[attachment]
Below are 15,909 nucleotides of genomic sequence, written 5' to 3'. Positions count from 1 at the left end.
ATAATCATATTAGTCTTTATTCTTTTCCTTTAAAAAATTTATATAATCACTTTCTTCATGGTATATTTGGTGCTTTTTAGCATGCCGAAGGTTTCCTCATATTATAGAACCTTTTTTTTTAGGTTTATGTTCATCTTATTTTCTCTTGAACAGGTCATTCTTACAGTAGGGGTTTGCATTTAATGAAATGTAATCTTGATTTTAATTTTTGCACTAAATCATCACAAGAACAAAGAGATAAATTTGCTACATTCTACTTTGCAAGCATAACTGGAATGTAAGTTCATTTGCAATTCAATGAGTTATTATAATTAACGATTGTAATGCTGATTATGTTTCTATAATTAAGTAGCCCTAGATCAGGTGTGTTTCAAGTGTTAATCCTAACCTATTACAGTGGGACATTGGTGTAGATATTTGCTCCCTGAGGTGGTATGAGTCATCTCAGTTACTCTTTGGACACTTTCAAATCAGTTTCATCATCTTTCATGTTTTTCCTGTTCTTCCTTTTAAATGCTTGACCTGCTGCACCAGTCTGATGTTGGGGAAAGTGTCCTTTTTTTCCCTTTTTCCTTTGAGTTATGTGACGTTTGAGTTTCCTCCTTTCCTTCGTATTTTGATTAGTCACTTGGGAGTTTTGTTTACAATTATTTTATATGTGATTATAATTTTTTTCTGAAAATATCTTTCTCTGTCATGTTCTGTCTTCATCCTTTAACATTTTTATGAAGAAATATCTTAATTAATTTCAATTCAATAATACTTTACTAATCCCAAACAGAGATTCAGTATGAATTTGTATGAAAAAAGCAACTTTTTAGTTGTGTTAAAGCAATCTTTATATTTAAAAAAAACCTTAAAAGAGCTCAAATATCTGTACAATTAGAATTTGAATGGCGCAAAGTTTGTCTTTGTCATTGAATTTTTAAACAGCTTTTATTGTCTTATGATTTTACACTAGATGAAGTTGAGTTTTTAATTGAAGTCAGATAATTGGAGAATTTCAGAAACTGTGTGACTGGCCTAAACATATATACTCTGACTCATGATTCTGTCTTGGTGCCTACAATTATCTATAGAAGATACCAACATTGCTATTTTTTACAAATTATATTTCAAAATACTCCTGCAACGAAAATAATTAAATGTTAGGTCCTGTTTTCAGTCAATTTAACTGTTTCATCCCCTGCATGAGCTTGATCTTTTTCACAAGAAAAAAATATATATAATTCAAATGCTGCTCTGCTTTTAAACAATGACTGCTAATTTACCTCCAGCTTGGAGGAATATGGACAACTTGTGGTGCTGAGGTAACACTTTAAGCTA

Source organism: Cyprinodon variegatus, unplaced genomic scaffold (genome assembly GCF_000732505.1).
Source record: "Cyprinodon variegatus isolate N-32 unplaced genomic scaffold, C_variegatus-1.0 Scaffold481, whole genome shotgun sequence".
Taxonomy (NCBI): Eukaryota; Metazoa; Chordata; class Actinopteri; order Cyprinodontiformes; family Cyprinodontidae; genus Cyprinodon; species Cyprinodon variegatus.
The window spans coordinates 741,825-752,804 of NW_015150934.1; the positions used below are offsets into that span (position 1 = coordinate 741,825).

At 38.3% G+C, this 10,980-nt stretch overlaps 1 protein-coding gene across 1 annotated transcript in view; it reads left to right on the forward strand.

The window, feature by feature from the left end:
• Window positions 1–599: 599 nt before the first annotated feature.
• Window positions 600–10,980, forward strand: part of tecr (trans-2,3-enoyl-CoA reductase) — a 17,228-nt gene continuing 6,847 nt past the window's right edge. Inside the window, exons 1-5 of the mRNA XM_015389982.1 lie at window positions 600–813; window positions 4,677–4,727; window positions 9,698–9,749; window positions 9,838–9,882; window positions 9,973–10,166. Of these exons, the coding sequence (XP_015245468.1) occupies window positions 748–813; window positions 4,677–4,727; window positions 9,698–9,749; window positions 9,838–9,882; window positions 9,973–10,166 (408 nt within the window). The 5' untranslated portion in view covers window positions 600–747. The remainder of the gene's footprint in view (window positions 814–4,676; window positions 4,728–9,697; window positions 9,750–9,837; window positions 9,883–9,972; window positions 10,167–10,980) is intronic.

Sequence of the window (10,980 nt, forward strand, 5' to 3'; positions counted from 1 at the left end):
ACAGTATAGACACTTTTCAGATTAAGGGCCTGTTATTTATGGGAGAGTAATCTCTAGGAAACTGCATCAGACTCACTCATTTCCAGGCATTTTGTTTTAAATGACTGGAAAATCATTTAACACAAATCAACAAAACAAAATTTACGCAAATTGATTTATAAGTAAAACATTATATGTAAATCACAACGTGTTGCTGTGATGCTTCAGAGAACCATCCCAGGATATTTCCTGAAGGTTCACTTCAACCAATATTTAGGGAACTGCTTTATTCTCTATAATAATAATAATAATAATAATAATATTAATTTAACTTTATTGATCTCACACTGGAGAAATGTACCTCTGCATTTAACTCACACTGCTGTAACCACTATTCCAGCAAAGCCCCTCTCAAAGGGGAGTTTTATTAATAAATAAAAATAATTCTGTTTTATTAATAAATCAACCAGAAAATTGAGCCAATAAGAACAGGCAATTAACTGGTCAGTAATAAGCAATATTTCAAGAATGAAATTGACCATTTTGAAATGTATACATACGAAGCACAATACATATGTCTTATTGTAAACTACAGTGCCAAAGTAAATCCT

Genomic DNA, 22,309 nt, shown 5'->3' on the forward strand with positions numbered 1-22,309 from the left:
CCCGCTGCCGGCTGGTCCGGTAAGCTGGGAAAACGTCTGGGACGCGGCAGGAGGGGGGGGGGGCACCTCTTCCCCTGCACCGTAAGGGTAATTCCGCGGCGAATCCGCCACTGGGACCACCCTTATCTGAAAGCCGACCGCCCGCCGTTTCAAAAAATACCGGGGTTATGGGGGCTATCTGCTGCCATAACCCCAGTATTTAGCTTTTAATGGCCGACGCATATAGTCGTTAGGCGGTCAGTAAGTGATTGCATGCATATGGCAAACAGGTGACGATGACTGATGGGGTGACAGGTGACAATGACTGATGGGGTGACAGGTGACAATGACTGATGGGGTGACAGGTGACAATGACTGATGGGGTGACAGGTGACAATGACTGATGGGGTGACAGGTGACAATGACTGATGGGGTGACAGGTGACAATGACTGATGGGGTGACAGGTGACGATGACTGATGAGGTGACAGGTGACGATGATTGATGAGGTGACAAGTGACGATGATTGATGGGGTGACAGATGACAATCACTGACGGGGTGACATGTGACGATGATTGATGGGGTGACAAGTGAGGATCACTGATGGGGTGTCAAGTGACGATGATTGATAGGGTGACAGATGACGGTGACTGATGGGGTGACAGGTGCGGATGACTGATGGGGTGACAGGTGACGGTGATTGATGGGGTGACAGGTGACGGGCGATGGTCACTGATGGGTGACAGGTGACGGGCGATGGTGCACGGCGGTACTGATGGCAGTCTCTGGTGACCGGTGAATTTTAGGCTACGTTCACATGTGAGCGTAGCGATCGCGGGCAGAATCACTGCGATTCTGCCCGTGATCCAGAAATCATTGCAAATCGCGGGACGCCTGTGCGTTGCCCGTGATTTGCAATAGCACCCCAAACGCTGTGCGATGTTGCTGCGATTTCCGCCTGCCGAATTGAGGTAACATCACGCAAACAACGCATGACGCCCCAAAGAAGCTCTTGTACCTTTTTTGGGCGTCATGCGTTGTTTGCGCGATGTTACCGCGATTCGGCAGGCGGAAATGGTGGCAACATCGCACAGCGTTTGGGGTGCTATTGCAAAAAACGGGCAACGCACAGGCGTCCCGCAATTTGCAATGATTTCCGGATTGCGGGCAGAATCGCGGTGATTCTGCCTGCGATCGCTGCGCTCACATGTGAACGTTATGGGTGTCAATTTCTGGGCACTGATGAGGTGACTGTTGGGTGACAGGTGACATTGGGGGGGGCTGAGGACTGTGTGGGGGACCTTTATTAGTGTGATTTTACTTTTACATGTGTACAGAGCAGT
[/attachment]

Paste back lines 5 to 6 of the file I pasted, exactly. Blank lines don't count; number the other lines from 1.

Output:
Taxonomy (NCBI): Eukaryota; Metazoa; Chordata; class Actinopteri; order Cyprinodontiformes; family Cyprinodontidae; genus Cyprinodon; species Cyprinodon variegatus.
The window spans coordinates 741,825-752,804 of NW_015150934.1; the positions used below are offsets into that span (position 1 = coordinate 741,825).